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(Trent Nelson | The Salt Lake Tribune) Wasatch Academy basketball players in a huddle during practice in Mt. Pleasant, Tuesday February 25, 2014. Bryson Langdon at center.
Boys’ basketball: Wasatch Academy’s rise ignites critics

2A juggernaut looks for a solution to solve the competitive imbalance.

First Published Feb 26 2014 05:01 pm • Last Updated Feb 26 2014 09:47 pm

Mount Pleasant

Wasatch Academy star guard Koby McEwen lounges on a leather couch in the orange-walled coach’s office tucked in the boys’ locker room. The sound of basketballs echo through the walls.

At a glance

About Wasatch Academy

Founded » 1875. Enrollment » 340 students from 38 countries

College acceptance rate » 100 percent

Record over last two seasons » 48-2

Key players » Geno Luzcando, Koby McEwen, Cody John

Boys’ tournament schedules

2A quarterfinals

At Sevier Valley Center,Richfield

Thursday

» Emery vs. South Summit, 9:30 a.m.

» Merit vs. Enterprise, 11:10 a.m.

» South Sevier vs. Parowan, 12:50 p.m.

» Gunnison vs. Wasatch Academy, 2:30 p.m.

3A quarterfinals

At Centrum Arena (SUU), Cedar City

Thursday

» Richfield vs. Snow Canyon, 9:30 a.m.

» Cedar vs. Juan Diego, 11:10 a.m.

» Pine View vs. Payson, 12:50 p.m.

» Bear River vs. Morgan, 2:30 p.m.

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A year in which Class 2A Wasatch Academy, a private preparatory boarding school of just 340 students, has ascended to the heights of the Utah basketball world — regularly beating opponents by 40 or 50 points — is winding to a close. McEwen takes a moment and a breath and considers the legacy the Tigers will leave behind.

"One of the best teams in Utah, no matter how big our school is," he said. "I want our legacy to be Wasatch Academy is the best school in Utah, period."

That the Tigers have a right to lay claim to that title is difficult to dispute. But how they’ve gotten there and the effect the success has had on the rest of Class 2A, which has stood little chance against them, has earned them legions of detractors — and possibly a chance to blaze a new trail in Utah prep sports history.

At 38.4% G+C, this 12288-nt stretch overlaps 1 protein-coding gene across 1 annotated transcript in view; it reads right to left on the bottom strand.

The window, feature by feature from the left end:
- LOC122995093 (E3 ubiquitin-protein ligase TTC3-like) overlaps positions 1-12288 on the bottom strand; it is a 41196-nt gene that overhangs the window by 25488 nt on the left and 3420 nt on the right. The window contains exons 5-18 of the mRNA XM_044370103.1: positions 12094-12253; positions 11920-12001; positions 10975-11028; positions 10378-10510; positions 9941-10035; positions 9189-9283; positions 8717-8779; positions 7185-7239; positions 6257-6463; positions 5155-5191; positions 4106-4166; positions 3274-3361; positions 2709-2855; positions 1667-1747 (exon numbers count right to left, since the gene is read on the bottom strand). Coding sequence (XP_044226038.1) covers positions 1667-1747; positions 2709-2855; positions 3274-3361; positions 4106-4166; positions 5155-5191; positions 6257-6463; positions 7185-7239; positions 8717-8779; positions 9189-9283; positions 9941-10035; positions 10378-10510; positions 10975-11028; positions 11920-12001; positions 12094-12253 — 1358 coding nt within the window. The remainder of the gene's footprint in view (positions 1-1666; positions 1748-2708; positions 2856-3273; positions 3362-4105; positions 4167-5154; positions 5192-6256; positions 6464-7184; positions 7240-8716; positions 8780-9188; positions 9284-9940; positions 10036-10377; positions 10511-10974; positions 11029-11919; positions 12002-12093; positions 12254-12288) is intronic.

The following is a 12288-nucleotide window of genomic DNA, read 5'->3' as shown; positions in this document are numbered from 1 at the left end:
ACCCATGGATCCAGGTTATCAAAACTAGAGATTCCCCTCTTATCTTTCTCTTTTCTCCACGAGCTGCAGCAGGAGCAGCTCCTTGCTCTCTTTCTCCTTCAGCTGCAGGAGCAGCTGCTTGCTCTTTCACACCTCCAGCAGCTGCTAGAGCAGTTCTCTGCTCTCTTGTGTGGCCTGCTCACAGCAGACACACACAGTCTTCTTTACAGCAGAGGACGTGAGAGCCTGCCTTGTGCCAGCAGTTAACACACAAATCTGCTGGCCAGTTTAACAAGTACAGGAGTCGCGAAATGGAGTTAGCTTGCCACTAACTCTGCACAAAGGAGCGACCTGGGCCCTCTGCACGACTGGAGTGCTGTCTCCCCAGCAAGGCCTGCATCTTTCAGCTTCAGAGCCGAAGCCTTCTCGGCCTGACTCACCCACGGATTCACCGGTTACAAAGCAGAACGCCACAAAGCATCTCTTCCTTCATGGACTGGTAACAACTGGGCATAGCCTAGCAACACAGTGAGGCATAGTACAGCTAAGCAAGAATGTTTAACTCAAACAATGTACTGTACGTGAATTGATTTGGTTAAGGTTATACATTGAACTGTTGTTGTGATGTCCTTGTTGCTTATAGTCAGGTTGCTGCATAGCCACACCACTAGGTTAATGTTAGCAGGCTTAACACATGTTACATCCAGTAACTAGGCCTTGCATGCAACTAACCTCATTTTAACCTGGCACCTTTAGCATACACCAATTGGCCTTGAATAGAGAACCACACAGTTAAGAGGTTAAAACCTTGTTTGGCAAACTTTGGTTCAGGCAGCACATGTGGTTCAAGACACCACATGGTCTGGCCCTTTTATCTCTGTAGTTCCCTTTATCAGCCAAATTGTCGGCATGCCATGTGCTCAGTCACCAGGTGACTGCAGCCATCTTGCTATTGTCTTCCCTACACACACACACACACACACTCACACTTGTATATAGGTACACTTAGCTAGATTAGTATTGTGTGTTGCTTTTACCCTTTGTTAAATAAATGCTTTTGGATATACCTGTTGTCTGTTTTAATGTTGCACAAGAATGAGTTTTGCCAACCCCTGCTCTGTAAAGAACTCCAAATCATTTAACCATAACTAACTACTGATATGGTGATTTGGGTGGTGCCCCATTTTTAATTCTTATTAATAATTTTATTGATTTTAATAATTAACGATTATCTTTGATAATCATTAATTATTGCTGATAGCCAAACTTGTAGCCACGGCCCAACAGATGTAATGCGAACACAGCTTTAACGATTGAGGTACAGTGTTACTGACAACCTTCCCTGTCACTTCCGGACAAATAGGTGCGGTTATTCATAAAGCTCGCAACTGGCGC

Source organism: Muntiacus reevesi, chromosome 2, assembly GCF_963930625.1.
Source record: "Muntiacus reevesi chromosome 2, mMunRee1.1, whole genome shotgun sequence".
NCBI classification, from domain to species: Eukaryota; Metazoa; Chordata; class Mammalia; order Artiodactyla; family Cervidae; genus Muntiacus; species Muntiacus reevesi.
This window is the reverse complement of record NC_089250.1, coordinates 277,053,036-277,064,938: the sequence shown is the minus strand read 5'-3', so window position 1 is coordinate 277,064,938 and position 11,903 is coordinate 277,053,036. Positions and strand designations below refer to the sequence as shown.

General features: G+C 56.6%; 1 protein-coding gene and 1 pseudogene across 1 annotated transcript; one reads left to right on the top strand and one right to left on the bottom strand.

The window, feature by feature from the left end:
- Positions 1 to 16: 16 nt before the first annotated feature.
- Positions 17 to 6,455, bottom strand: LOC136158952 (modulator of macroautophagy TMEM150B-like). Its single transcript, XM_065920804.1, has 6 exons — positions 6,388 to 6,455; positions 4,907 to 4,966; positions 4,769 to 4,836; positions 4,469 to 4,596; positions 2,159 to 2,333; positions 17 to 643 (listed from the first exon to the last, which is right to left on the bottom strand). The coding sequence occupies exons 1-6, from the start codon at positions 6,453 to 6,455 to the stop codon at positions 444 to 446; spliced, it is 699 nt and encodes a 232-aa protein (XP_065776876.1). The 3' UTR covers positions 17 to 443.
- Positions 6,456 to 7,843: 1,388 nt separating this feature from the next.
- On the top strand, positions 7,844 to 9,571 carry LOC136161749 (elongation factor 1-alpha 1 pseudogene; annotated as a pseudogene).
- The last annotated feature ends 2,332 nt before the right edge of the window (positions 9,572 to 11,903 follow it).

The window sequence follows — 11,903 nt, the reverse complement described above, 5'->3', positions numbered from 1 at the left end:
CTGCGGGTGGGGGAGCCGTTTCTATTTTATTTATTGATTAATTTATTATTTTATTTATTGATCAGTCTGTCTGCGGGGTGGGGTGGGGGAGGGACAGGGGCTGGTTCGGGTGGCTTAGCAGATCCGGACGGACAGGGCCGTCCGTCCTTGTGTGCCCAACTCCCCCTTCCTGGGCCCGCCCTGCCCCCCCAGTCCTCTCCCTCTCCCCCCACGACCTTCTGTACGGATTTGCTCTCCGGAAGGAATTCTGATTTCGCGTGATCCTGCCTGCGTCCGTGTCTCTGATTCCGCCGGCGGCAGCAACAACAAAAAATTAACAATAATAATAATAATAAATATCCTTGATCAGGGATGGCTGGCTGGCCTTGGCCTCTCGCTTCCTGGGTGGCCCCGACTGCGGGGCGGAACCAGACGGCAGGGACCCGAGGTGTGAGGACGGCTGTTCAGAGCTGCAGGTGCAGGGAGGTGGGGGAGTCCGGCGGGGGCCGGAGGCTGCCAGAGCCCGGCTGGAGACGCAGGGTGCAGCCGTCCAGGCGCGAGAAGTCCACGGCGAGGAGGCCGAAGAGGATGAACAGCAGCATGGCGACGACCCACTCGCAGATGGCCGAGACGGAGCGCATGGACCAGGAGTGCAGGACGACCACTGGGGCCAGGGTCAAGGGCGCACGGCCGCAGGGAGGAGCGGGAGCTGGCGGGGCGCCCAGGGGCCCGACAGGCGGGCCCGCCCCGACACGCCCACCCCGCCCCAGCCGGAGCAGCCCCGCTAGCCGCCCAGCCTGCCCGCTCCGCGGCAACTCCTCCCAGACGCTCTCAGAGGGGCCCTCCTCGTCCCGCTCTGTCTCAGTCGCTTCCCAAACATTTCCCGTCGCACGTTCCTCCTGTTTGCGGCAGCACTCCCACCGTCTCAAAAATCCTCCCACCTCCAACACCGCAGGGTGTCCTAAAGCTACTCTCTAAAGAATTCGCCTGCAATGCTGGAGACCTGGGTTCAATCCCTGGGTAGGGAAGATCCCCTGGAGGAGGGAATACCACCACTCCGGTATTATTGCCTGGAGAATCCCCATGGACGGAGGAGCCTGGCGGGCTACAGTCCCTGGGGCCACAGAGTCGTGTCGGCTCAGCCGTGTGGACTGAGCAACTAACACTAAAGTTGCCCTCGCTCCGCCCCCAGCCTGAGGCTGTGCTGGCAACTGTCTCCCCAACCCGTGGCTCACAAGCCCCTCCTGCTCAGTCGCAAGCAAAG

From small beginnings » Joseph Loftin, Wasatch Academy’s Head of School, remembers the way things used to be.

The Tigers had talent, but blowout losses were the norm. Loftin, who comes from an athletic background, knew coaching was what was missing. He began a search and found Geno Morgan, an assistant coach at Georgia’s Emory University who was hungry for a head coaching job.

It didn’t take long for Morgan to turn around the Tigers. In his first year, the 2009-2010 season, they went from a three-win team to a three-loss team. The Tigers were Class 1A champions a year later.

"We just said we wanted our kids to play the game well and compete," Loftin said. "... What he did far exceeded any expectations we had."


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The Tigers moved up to Class 2A and the success has mushroomed from there. They lost just once last season on their way to another state title. They are even better this season, led by three players with Division I futures — McEwen and fellow guards Cody John and Geno Luzcando.

No team in Class 2A has come close to touching them.

"Us against the world" » The success has brought more than wins. It’s given breath to many critics, who say the Tigers are allowed to play with an unfair advantage.

Most Class 2A teams cultivate their players from small communities, where the athletes have known each other since childhood. The Tigers’ roster, however, is littered with players from around the world. Their four leading scorers, McEwen (Canada), John (Canada), Luzcando (Chile) and forward Alex Baptist (France) are from foreign countries.

South Sevier coach Rhett Parsons said the Tigers being allowed to play with so many foreign-born players has stolen the chance to win a state title from kids who grew up dreaming of just that.

"I watch these kids from, like, second grade on, and they start to emulate the high school kids playing basketball in their town," said Parsons, whose Rams have lost twice this season to the Tigers. "There’s a lot of pride and tradition in the basketball team. People eat, drink, sleep it here."

But Rob Cuff, Director of the Utah High School Activities Association, said allowing private schools to compete with public schools remains the most viable option, especially given Utah’s open-enrollment laws that allow teams from public schools to play with kids who live outside their boundaries.

"Just saying, ‘Just take all the charter schools and all the private schools and put them in their own league’ really doesn’t address the fact that other schools may have kids from out of area or have foreign exchange students," Cuff said.

Allegations of recruiting also have followed the Tigers’ rise. Cuff said the UHSAA has investigated multiple claims of wrongdoing at Wasatch Academy — all of which proved to be unfounded.

Morgan brushes off accusations that players come to Wasatch Academy for basketball. He said the team’s diversity is merely representative of that of the school, where students from 38 countries are enrolled, a number supported by a quick walk around campus.

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